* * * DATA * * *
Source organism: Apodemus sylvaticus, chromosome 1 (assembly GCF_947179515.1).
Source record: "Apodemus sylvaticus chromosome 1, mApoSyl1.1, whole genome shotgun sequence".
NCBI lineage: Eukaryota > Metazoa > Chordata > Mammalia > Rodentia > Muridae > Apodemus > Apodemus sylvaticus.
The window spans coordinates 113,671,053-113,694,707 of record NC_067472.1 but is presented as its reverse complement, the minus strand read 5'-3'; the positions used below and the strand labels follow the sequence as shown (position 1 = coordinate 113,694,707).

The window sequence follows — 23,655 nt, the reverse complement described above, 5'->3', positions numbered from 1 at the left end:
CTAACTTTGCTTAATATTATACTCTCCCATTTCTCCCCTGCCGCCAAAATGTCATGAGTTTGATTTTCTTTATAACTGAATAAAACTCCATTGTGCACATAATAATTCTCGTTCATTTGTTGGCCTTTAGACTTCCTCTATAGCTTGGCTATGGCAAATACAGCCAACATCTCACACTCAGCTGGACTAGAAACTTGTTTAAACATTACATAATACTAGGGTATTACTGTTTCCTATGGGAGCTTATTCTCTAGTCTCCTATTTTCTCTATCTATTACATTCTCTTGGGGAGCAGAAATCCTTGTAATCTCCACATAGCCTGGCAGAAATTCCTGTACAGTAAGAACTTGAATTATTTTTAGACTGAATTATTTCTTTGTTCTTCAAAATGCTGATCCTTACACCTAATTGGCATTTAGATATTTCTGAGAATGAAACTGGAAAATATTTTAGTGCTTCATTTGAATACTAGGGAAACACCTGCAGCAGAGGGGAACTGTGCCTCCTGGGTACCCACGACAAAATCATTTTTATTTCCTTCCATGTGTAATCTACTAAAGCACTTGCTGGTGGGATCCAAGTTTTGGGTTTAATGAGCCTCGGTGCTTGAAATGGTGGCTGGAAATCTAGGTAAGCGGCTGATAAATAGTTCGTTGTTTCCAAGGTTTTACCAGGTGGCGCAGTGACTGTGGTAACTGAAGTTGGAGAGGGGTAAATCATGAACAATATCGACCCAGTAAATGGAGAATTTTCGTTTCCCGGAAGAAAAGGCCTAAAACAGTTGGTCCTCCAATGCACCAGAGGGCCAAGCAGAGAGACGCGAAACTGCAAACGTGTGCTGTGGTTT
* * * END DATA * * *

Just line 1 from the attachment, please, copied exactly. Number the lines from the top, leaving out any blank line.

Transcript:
Source organism: Apodemus sylvaticus, chromosome 1 (assembly GCF_947179515.1).